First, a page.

Before LUMBARD, Chief Judge, SWAN and FRIENDLY, Circuit Judges.
FRIENDLY, C.J.: The National Labor Relations Board seeks enforcement of an order, 135 NLRB No. 90, finding that Local 182, International Brotherhood of Teamsters, Chauffeurs, Warehousemen and Helpers of America, hereafter the Union or the respondent, violated § 8(b)(7)(B) of the National Labor Relations Act, 29 U.S.C. § 158(b)(7)(B), added by the Labor-Management Reporting and Disclosure Act of 1959, 73 Stat. 519, which prohibits "recognitional" or "organizational" picketing within twelve months after a valid election.*fn1 The order, entered February 5, 1962, required the Union to cease and desist from such picketing (a) "for a period of one year from March 1, 1961", and (b) "where within the preceding twelve months a valid election under 9(c) of the Act has been conducted which the Respondent did not win." We grant enforcement.
Woodward Motors, Inc. (hereafter Woodward, the Company or the employer) is engaged, in upstate New York, in the sale and servicing of automobiles procured from outside the state. On August 1, 1960, the Union informed Woodward that it represented a majority of the Company's employees and requested negotiations. After polling its 15 employees, Woodward, on August 8, recognized the Union as representative of the employees in a specified unit, agreed to enter into negotiations and to establish union shop conditions in the meantime, and further agreed to submit to arbitration the discharge of one Gorecki on August 2. Some seven bargaining sessions were held, without result. On September 21, Woodward received a petition signed by eight of the employees stating that they did "not want to become associated with the Local Teamsters Union" but did "want to form our independent shop union." At the next scheduled bargaining session, Woodward informed the Union that, in the light of the petition, it could not continue to negotiate. On October 5 the Union filed charges alleging violation by the Company of § 8(a)(1), (2), (3) and (5) - because of a refusal to bargain, the discriminatory discharge of Gorecki, and unlawful assistance to the "independent" union. Woodward countered on October 7 with a petition for an election.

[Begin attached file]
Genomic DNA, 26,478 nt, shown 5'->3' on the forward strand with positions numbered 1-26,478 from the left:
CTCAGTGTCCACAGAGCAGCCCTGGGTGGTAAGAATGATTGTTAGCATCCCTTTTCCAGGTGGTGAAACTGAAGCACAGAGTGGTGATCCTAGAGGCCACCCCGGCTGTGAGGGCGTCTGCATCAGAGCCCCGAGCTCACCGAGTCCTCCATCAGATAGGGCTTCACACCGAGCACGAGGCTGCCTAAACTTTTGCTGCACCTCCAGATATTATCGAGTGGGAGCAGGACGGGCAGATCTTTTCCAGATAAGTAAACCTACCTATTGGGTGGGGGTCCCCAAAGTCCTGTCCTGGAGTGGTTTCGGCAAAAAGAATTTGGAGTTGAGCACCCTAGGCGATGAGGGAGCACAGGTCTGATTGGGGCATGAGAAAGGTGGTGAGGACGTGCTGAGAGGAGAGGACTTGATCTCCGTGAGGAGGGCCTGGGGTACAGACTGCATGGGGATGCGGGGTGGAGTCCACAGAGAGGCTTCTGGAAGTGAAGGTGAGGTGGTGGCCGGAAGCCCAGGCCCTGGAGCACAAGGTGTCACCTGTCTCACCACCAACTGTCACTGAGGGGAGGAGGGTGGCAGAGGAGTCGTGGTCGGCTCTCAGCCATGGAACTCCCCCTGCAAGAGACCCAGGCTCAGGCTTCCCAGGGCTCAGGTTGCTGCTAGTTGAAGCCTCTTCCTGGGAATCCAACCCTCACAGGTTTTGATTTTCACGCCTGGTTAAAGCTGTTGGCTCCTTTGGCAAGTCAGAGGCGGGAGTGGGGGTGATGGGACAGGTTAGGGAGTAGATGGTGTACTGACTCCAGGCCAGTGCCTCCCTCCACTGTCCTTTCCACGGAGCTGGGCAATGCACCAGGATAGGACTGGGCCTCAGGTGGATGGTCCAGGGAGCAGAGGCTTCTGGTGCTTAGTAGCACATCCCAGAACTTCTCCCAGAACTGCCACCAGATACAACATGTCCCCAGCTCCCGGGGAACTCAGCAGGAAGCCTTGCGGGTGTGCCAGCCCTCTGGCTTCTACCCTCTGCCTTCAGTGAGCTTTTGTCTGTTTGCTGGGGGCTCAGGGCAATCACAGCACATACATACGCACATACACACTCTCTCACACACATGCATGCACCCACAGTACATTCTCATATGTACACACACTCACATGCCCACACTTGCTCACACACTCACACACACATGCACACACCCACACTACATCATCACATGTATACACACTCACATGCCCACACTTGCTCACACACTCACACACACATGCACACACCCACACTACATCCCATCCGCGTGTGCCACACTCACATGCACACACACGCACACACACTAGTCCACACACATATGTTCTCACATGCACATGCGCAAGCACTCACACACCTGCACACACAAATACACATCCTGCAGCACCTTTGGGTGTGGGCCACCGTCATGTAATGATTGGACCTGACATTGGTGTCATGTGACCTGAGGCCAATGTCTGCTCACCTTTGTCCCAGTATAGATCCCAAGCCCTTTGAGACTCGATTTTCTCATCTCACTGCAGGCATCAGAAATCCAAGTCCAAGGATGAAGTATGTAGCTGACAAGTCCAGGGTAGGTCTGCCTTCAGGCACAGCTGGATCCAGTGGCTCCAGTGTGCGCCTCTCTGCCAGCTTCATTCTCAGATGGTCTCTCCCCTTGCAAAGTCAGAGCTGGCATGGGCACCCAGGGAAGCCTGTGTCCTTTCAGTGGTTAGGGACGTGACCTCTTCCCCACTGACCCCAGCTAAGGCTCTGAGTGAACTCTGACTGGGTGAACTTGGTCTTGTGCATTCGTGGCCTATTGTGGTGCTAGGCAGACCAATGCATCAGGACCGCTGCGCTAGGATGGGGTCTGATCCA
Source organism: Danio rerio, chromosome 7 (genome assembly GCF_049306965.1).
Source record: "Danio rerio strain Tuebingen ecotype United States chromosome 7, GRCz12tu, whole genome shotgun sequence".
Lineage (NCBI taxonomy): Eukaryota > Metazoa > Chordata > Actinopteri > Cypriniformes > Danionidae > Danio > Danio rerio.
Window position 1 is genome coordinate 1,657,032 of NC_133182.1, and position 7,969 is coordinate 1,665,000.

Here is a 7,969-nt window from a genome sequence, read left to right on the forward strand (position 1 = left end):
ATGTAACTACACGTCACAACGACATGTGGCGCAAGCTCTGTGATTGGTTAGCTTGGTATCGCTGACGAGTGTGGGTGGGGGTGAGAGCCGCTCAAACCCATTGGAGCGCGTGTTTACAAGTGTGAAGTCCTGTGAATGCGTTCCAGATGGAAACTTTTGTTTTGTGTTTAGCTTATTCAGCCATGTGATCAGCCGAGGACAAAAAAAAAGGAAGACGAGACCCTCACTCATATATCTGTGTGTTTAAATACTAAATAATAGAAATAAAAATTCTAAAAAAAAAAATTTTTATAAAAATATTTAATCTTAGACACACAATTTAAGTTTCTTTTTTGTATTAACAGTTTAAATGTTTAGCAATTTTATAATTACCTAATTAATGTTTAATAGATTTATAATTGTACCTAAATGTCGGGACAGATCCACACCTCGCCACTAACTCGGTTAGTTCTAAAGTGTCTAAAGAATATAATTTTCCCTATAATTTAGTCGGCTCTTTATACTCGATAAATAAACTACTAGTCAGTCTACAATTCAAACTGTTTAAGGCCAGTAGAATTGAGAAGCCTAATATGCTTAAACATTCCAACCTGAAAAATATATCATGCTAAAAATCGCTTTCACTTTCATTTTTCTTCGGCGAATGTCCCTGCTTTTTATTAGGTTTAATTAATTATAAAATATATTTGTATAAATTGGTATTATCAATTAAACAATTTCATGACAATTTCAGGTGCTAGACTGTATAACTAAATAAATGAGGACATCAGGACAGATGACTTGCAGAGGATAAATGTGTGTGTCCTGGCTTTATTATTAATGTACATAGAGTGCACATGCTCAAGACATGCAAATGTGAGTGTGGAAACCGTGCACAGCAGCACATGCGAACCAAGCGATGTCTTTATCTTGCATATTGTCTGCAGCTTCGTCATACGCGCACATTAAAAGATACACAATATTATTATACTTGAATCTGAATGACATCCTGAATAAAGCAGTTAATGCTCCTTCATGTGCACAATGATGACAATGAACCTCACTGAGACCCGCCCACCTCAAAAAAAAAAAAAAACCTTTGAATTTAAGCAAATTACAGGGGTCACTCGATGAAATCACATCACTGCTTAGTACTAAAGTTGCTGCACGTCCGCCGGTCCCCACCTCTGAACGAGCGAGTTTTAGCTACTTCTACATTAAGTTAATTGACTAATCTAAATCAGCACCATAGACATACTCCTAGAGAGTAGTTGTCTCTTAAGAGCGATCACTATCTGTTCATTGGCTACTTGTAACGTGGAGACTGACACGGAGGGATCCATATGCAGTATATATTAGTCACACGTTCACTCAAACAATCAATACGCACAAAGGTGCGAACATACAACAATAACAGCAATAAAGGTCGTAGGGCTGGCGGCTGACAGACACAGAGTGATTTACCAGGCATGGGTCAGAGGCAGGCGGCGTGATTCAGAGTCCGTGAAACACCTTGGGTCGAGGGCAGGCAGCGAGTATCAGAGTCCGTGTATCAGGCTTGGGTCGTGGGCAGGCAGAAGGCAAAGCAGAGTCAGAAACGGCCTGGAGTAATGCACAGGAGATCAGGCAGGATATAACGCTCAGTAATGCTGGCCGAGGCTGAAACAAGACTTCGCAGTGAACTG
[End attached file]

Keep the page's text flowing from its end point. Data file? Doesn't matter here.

Beginning on October 10, 1960, representatives of the Union appeared at the entrance to the Company's property, carrying signs:
UNFAIR LABOR PRACTICE AND